The local author of a new book about Abraham Lincoln said he believes the 16th president is the most fictionalized historical American in popular culture.

Jeff O’Bryant’s “The Mythic Mr. Lincoln: America’s Favorite President in Multimedia Fiction” first examines why Lincoln is the preferred subject of so many writers, artists and filmmakers.

Then the book explores numerous fictional portrayals, including imaginative Lincoln appearances in literature, old-time radio, comic books, animation, television, silent films and modern movies, as well as in advertising, video games and on the internet.

“Since Lincoln’s assassination in 1865,” O’Bryant said, “the Great Emancipator has become the subject of tales even taller than himself. And those imaginative appearances have influenced our perceptions of the historical Lincoln in ways we now, incorrectly, take as fact.”

O’Bryant said he became interested in Lincoln at age 9 after listening to an episode of the old-time radio show, “The Adventures of Superman.” The program referenced the Gettysburg Address, piquing a lifelong interest in the president, as well as history in general.

Over the years O’Bryant could not help but notice when his favorite president appeared in other imaginative stories, including sci-fi, fantasy and historical fiction. But he did not conceive of the idea for a book until the early 2010s.

After he read “Time Lincoln” and “Abraham Lincoln: Vampire Hunter” one right after the other, and considering all the other appearances encountered over the years, the concept for The Mythic Mr. Lincoln began to form. Five years in the making, O’Bryant spent countless hours reviewing material in preparation to write the book.

“As both a Lincoln admirer and fan of popular culture, I feel the book offers a unique perspective on cultural depictions of the president,” O’Bryant said. “It also helps peel away some of the myths we’ve enveloped the president in over the years.”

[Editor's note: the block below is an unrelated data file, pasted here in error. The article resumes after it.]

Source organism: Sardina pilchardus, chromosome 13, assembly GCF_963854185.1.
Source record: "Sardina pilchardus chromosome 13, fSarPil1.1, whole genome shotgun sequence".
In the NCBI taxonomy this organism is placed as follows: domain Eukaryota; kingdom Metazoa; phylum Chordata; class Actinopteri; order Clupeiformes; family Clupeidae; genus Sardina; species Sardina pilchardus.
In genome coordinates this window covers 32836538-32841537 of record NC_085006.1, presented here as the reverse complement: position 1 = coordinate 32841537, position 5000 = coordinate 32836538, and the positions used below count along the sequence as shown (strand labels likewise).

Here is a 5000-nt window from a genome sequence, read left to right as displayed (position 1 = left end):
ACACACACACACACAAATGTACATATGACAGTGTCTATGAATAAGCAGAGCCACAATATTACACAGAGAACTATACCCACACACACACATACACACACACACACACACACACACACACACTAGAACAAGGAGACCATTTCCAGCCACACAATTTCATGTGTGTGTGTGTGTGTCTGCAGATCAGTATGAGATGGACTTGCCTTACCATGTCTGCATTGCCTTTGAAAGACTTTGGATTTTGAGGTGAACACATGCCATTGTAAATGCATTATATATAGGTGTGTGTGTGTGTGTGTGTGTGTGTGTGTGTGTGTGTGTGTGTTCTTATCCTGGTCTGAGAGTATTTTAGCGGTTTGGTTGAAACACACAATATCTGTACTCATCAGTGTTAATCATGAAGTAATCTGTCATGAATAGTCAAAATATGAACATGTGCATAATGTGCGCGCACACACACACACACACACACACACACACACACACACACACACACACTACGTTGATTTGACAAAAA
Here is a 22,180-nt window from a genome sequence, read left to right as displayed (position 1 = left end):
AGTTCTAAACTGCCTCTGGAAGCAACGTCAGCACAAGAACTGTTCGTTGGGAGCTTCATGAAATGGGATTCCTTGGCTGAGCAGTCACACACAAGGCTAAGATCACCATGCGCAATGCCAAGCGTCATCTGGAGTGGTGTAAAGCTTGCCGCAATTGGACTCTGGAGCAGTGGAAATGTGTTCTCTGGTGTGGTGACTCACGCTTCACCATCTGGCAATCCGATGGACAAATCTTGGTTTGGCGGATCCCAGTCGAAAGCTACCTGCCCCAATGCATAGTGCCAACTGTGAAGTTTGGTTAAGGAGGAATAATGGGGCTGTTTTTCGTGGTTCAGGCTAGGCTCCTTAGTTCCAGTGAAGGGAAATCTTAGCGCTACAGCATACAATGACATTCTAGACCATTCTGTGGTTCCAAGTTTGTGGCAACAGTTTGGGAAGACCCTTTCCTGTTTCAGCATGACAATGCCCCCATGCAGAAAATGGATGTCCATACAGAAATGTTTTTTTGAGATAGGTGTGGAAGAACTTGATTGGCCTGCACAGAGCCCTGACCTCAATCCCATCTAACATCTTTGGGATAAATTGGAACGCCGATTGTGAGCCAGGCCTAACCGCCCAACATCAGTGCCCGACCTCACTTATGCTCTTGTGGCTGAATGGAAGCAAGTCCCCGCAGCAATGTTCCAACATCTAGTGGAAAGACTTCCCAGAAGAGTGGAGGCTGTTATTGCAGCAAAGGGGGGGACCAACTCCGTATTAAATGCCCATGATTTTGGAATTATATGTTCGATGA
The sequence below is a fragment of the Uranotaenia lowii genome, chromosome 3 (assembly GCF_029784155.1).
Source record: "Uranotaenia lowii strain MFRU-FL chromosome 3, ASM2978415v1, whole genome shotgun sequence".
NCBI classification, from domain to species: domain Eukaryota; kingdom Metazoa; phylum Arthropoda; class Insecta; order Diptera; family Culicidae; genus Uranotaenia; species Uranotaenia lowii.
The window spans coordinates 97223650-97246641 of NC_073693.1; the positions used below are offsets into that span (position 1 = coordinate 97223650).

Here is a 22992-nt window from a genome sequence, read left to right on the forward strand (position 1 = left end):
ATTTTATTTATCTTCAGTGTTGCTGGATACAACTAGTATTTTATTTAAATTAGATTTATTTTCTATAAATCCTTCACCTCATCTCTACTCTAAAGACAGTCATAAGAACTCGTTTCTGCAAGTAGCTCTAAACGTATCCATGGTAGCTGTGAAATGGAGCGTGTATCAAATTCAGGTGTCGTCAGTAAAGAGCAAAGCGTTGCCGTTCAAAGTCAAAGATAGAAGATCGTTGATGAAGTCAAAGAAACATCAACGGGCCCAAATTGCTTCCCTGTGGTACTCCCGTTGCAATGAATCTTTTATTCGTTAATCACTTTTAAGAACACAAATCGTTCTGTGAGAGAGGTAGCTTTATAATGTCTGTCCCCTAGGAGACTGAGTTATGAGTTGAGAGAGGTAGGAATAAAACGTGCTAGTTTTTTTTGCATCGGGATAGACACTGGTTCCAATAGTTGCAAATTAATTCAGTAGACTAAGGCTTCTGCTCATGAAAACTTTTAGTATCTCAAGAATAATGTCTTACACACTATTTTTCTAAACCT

Other books have examined his film and television appearances — even his commercial viability — but O’Bryant’s book specifically delves into fictional depictions and goes beyond Hollywood and examines these portrayals in not only silver and small screen appearances but comics, cartoons, games, radio and more.

“When one includes Lincoln in a fictional story, they do so for a reason,” he said. “Sometimes it is simply to capitalize upon his fame, other times it is to argue a political perspective, make a moral point or, occasionally, even for shock value. And, almost always, Lincoln is treated as a saintly, larger-than-life figure. This is especially true of early depictions, though in the 1980’s respectful portrayals slowly began to give way to glib interpretations.”

According to the author, Lincoln naturally serves as an inspiration to numerous fictional protagonists. But his fictional depictions often feature a more active role, including interactions with superheroes, other historical figures from outside Lincoln’s own lifetime and the undead.

He has twice crossed paths with Shirley Temple, inspired a member of an advanced alien culture in “The Day the Earth Stood Still” and has himself appeared as a ghost, clone and android. Several stories even feature attempts to rescue him from assassination by time travel. O’Bryant terms such tales “Lincoln rescue stories,” and they are prevalent across multiple genres.

Lincoln buffs and even Lincoln scholars may enjoy seeing America’s most popular president appear in sitcoms, monster movies and adventure fiction. O’Bryant’s book examines these and more, including everything from popular fictional depictions to obscure imaginings.

Noted Lincoln presenter and actor Michael Krebs wrote the book’s foreword.

A 1989 graduate of Ringgold High School, O’Bryant went on to earn a Bachelor of Science in Education in 1994 and a Bachelor of Arts in History in 1995 from the University of West Georgia. In the early 2000s he freelanced for the Catoosa County News, contributing a weekly political column.

In 2009 Arcadia Publishing released his first book, “A Brief History of Catoosa County: Up Into the Hills.” His stories occasionally appear in “Georgia Backroads” magazine.

He lives with his wife, Susan, and their cat, Boo, just outside Ringgold.

Published by McFarland & Company, “The Mythic Mr. Lincoln” is available now through their website, as well as other online booksellers.


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